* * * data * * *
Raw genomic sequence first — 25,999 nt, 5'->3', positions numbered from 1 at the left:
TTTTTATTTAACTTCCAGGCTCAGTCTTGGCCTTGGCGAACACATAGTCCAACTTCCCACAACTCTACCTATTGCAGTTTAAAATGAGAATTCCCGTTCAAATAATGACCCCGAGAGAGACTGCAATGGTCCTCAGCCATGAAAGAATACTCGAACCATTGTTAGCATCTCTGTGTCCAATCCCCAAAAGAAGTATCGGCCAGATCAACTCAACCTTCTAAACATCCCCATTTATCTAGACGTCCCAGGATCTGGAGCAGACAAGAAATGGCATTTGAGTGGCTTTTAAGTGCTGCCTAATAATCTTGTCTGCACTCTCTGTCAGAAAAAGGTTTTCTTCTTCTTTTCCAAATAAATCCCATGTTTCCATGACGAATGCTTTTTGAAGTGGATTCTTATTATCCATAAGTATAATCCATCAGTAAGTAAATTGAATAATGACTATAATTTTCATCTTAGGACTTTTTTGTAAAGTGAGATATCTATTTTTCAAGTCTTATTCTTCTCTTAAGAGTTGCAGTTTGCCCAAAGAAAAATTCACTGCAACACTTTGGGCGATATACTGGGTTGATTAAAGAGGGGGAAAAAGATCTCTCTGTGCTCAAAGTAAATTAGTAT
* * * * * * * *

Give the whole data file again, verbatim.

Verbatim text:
Raw genomic sequence first — 25,999 nt, 5'->3', positions numbered from 1 at the left:
TTTTTATTTAACTTCCAGGCTCAGTCTTGGCCTTGGCGAACACATAGTCCAACTTCCCACAACTCTACCTATTGCAGTTTAAAATGAGAATTCCCGTTCAAATAATGACCCCGAGAGAGACTGCAATGGTCCTCAGCCATGAAAGAATACTCGAACCATTGTTAGCATCTCTGTGTCCAATCCCCAAAAGAAGTATCGGCCAGATCAACTCAACCTTCTAAACATCCCCATTTATCTAGACGTCCCAGGATCTGGAGCAGACAAGAAATGGCATTTGAGTGGCTTTTAAGTGCTGCCTAATAATCTTGTCTGCACTCTCTGTCAGAAAAAGGTTTTCTTCTTCTTTTCCAAATAAATCCCATGTTTCCATGACGAATGCTTTTTGAAGTGGATTCTTATTATCCATAAGTATAATCCATCAGTAAGTAAATTGAATAATGACTATAATTTTCATCTTAGGACTTTTTTGTAAAGTGAGATATCTATTTTTCAAGTCTTATTCTTCTCTTAAGAGTTGCAGTTTGCCCAAAGAAAAATTCACTGCAACACTTTGGGCGATATACTGGGTTGATTAAAGAGGGGGAAAAAGATCTCTCTGTGCTCAAAGTAAATTAGTAT